What is a Probationary Period?

At a glance

When making a new hire or evaluating someone with performance issues, employers can choose to extend a limited-time trial contract in the form of a probationary period.

Published on:
May 6, 2024

Understanding Probationary Periods

A probationary period is a formal time, typically the first few weeks or months of a role, during which an employer can determine whether the person they hired is a good fit. It can also be a disciplinary period for employees who have had performance issues in their roles. This period, although exempt from a normal employment contract, is designed to ensure a fair and thorough assessment, making it easier for companies to rescind or terminate their offer of employment with little notice.

During a probationary period, an employer evaluates a new employee or reevaluates current employees with performance problems. This makes it easier to let go of employees if needed.

The Significance of Probationary Periods

Probationary periods, a beneficial tool for both employers and employees, provide a platform for employers to assess new hires comprehensively, from their skills to their performance and cultural fit. Simultaneously, it offers employees the opportunity to gauge if the job's responsibilities align with their expectations. These periods, which can vary in length, serve as a mutual evaluation process for both parties, fostering a positive and productive work environment.

Probationary periods allow employers to evaluate new hires' skills and performance while giving employees time to see if the job meets their expectations. They can vary in length and serve as a mutual evaluation process for both parties.

During a Probationary Period

Employers must clearly outline their probationary period guidelines and comply with relevant employment laws within their jurisdiction. Throughout a probationary period, the employer and employee should get to know each other well in the context of the role. This is a valuable opportunity for employees to showcase their talents and for employers to assess employment fit by gauging things like their skills, performance, and commitment to the role, with the aim of fostering growth and improvement.

Employers should clearly define probationary period guidelines and comply with relevant laws, using the period to assess team fit while employees can showcase their skills. During this time, both parties work to understand each other better within a role's context.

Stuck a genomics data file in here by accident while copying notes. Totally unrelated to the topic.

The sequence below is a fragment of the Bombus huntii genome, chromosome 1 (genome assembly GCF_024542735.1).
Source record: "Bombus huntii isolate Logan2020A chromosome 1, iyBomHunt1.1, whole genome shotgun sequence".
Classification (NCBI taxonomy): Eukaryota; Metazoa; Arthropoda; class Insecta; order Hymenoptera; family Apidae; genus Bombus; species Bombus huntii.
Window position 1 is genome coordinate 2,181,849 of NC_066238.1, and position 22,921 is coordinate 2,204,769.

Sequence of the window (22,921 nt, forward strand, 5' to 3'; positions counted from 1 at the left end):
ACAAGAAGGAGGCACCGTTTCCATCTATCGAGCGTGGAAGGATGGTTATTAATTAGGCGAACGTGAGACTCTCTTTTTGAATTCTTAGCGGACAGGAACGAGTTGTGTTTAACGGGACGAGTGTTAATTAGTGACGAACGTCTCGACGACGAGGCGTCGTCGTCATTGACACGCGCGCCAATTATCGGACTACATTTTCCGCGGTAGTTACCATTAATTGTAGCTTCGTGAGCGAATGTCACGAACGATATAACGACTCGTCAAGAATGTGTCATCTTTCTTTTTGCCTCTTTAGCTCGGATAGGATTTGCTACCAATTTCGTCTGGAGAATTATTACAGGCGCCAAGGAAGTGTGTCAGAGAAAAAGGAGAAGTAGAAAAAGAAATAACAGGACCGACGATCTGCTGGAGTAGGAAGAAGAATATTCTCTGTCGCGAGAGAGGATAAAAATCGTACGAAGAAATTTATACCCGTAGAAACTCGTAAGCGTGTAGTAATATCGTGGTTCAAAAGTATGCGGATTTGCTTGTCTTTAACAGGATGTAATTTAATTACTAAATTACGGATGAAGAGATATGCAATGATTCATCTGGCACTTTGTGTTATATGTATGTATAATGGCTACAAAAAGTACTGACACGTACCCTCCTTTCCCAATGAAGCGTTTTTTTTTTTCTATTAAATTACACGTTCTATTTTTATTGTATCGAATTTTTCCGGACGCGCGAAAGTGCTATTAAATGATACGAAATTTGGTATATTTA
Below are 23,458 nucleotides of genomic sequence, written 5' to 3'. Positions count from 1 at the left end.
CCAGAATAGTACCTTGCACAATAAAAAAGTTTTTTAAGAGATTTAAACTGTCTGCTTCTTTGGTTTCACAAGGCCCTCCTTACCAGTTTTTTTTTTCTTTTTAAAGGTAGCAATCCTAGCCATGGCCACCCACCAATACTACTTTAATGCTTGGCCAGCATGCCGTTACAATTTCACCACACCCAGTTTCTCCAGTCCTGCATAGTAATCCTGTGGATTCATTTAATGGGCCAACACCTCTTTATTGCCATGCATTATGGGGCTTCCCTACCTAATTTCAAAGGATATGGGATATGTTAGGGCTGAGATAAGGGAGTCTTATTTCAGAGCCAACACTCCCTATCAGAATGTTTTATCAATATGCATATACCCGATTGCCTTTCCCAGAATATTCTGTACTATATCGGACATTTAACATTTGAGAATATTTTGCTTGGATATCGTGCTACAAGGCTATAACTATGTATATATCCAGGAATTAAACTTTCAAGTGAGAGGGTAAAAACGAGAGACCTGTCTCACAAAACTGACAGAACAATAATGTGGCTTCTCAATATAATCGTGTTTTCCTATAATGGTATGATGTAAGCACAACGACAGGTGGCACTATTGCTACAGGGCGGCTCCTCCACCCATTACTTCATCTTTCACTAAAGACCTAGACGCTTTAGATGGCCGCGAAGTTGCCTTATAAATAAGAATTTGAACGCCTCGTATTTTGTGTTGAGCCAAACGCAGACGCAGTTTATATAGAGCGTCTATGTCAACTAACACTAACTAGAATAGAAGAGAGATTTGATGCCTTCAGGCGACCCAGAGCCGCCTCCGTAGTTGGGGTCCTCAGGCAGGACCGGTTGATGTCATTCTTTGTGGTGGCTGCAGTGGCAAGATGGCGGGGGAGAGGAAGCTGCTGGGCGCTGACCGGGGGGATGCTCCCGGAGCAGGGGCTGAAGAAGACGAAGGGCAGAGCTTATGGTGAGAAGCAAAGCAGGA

After a Probationary Period

Generally, there are a few paths a company can take when a probationary period has wrapped up. Here are the most common:

  • Offering permanent employment. When both employer and employee enjoy the working arrangements established by an initial probationary period, the employer typically extends a job offer.
  • Terminating employment during a probationary period is a flexible process. If an employer feels that their new hire is not a suitable fit for the position or the company, they can let them go at the end of the period. Similarly, the employee can choose to walk away from the agreement. In both scenarios, the termination process is quicker and more adaptable than a traditional termination, reflecting the efficiency and adaptability of probationary periods.
  • Extending the probationary period. Occasionally, an employer will choose to extend a probationary period, such as because they need more time to evaluate a worker's skill set. The employee can also ask for an extension, for example, if they were going through extenuating life circumstances that affected their work during the period. This flexibility in the process ensures that both parties have a fair chance to assess the fit and make informed decisions.
After a probationary period, a company will typically either offer permanent employment, terminate the employee if they're not a good fit, or extend the probationary period for further evaluation. 

Best Practices for Small Businesses

Small businesses can utilize probationary periods as a cost-effective way to thoroughly test out a new hire before committing to them. Cultural cohesion can be extra important for smaller teams, so consider using an employment probation period to feel out a new hire before making them a permanent employee.

Small businesses can use probationary periods to assess a new hire's fit and performance before fully committing to adding a new member to the team.

Main takeaway

Probationary periods allow employers to assess new hires' suitability or reassess current employees' performance, offering an opportunity for mutual evaluation. After a probationary period, employers may provide or re-offer employment, extend the probationary period of further assessment, or let the employee go.

About the author

Casey Pontrelli

Casey Pontrelli is a multi-talented professional with a background in content creation, branding, and social media marketing. Whether writing for a newspaper, eCommerce website, B2B startup, or a marketing agency, she has taken her strong background in journalism and turned her focus to SEO and content marketing. She’s written about everything from boutiques to cars to small businesses, and enjoys most when she knows her writing has had an impact. When she’s not writing up a storm or creating attention-grabbing social media posts, Casey enjoys hanging out with her two cats, Eddy and Larry, going on long walks in the Green Belt, and, predictably, reading.

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